PerspectiveMaterials Assembly

Designing two-dimensional materials that spring rapidly into three-dimensional shapes

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Science  09 Jan 2015:
Vol. 347, Issue 6218, pp. 130-131
DOI: 10.1126/science.aaa2643

One of the hallmarks of living organisms, including humans, is the ability to actively respond and adapt to stress. Even plants, which lack a nervous system, react to different stimuli by changing their shape. Some well-known examples are the wrinkled edges of leaves as a response to compression during growth, wrinkles of skin to accommodate flexing and bending movements or age-drying stresses, or the mimosa's rapid folding of its leaves via propagating waves of osmotic pressure when touched. Similar phenomena have been used in engineered artificial two-dimensional (2D) materials that can respond to external stimuli, but these applications typically are simple, slow, and work only along one dimension. On page 154 of this issue, Xu et al. (1) demonstrate a new paradigm of designing functional materials that can quickly snap into complex 3D architectures via localized buckling.

Getting into shape.

(A) An atomic force microscopy image shows a silk self-rolling helical microtube. (B) Confocal microscopy image of pH-stimulated self-rolling microtubes created from silk bilayer sheets. (C) Coarse-grain computer models of Janus flowers shown in relaxed and stress-responsive conditions.

Buckling phenomena have been widely explored as a means for measuring elastic properties of ultrathin polymer films (2), as periodic templates for organized nanoparticle assemblies (3), as a complex patterning approach for metal-polymeric sandwiched films (4), for bistable patterning of nanoparticle-polymer multilayers (5), and for chiral patterning of periodic porous materials (6). The underlying physics of wrinkle formation is well understood and arises from the mechanical instability that develops in compressed thin films (7). However, all of these phenomena have an essentially 2D nature, with “penetration” into the third dimension being extremely limited. Furthermore, attempts to overstress the materials result in irregular large-scale folding and crumpling.

Thus, efforts to break through into the realm of 3D shapes now exploit controlled interfacial stresses. Among them are multistep folding of polymer bilayer films into 3D pyramids and “flowers” (8), chemomechanical mediation of a gel-embedded high–aspect ratio nanorod array (9), self-rolling of helical microtubes from laterally patterned hydrogel sheets (10), and self-rolling of bilayer gel sheets with different shapes into helical and smooth tubules (11) (see the figure, panels A and B). Complex shapes can also be induced by thermal control of out-of-plane transformation of gels with halftone-patterned cross-linking (12). These transformations and the resulting 3D shapes are predicted by either analytical considerations for simple shapes (7, 8) or finite-element analysis for complex shapes (9).

In the case of nanoscale materials, more sophisticated computer modeling is required to predict corresponding transformations (see the figure, panel C). Moreover, tuning composition, thickness, and mechanical properties with fine resolution can be a very challenging feat of materials engineering. Even if some astonishing examples of shape transformations have been demonstrated, these materials are usually slow to respond (on a time scale of minutes), frequently require controlled environment (e.g., swollen hydrogels need liquid water or humidity), and are often limited to fairly simple shapes and transformation paths.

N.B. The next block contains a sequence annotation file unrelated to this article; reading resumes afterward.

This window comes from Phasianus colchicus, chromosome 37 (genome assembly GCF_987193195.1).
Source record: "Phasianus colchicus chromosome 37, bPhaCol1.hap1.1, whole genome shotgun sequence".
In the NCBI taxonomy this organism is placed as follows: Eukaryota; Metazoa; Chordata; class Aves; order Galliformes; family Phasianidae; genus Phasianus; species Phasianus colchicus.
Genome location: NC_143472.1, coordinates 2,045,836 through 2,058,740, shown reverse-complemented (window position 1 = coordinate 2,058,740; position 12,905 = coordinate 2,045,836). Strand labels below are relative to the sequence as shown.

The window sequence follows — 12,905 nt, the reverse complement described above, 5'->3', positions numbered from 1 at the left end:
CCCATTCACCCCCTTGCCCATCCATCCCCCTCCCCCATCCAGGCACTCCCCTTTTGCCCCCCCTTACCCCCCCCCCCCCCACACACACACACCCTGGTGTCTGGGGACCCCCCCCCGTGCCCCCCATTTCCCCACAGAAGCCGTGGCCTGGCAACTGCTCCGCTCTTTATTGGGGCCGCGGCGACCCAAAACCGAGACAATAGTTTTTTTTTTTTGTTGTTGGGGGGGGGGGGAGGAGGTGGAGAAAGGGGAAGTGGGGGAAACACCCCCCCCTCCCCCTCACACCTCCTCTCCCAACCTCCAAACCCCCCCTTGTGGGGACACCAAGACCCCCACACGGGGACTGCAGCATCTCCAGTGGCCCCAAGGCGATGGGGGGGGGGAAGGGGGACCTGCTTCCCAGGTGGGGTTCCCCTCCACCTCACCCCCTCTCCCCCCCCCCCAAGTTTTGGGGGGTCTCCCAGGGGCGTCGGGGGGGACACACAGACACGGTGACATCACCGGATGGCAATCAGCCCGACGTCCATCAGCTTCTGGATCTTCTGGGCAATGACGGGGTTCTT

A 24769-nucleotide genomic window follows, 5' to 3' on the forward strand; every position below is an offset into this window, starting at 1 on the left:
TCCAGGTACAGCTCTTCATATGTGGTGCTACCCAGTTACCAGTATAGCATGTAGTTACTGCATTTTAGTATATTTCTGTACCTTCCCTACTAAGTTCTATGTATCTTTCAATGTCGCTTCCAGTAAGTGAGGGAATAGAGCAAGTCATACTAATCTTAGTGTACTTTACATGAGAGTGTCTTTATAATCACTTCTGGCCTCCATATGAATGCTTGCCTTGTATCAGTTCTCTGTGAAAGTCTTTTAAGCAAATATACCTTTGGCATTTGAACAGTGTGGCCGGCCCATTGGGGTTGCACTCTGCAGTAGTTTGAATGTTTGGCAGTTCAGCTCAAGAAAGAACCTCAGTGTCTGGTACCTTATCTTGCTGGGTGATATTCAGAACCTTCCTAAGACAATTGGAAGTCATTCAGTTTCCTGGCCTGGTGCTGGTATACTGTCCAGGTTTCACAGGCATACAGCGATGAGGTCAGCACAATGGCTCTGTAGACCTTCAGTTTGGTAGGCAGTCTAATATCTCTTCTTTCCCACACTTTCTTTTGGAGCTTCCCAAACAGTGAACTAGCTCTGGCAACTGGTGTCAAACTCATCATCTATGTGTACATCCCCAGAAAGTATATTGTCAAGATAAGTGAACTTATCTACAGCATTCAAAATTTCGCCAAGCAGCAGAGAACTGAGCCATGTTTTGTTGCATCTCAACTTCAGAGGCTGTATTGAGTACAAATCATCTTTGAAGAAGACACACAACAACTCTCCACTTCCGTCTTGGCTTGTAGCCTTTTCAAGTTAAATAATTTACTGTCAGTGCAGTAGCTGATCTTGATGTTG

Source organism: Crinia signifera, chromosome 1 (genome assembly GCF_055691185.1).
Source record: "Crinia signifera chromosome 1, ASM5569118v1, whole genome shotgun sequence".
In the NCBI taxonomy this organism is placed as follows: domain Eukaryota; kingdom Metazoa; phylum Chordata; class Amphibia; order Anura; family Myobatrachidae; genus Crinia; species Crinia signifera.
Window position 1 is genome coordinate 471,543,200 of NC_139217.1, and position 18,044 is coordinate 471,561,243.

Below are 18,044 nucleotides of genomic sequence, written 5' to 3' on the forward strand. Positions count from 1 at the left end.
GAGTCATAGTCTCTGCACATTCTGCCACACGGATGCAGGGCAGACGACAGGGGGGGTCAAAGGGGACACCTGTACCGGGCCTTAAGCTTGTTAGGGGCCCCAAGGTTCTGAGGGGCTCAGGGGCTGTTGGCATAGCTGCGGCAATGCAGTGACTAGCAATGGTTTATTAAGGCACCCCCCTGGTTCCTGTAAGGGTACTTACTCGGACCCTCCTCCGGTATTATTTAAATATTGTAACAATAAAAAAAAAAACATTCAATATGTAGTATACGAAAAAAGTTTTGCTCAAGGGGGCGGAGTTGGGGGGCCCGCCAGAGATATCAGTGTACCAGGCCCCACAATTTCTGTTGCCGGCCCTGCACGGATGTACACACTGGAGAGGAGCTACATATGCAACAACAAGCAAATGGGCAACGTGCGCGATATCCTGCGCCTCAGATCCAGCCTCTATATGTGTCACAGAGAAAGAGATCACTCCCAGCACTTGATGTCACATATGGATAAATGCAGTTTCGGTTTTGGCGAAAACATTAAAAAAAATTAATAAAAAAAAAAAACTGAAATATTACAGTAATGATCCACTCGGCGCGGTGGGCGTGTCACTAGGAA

New design principles for materials with fast-snapping microstructures suggested by Xu et al. cleverly combine conventional uniform compressive stresses with multiple preprogrammed “weak” points that allow buckling to occur in a hierarchical fashion. Compressive stresses initiate a cascade of buckling events that spring the initial surface-confined planar architectures into 3D complex structures. In this way, various metal and silicon serpentines and ribbons are converted into a collection of microscopic tents, tables, baskets, flowers, boxes, stars, and many other shapes. An amazing variety of conveniently separated “first floor” and “second floor” buckled microstructures are demonstrated as well.

Although the prospective applications of this technique are astounding in breadth and impact, there are more intriguing questions to address. How can the extremely tedious planar processing of large-scale microfabrication be improved or replaced by more facile approaches, such as directed assembly, with similar outcomes? Can these architectures be “unbuckled”—for example, can an open box be closed? Can these structures eventually be sustainable in their 3D shape as stand-alone structures after release from supporting substrates? How does snapping into a 3D architecture affect the global functions of nanostructured constructs, such as electronic, optical, or magnetic properties? Can structures that mimic the mimosa, in which a highly localized stimulus with a pinpoint compression results in a rapid cascade of 3D shape transformations, be made on much larger scale? And finally, what are the limits of scale? Perhaps one day, if you order a house complete with furnishings and a white picket fence, you may just receive a box with a label that reads, “Compress to unfold.”

References and Notes

  1. Acknowledgments: We thank A. Alexeev for computer simulation images and R. Geryak for assistance. Supported by Air Force Office of Scientific Research grant FA9550-14-1-0269 and NSF grants DMR-1002810 and CBET-1402712.
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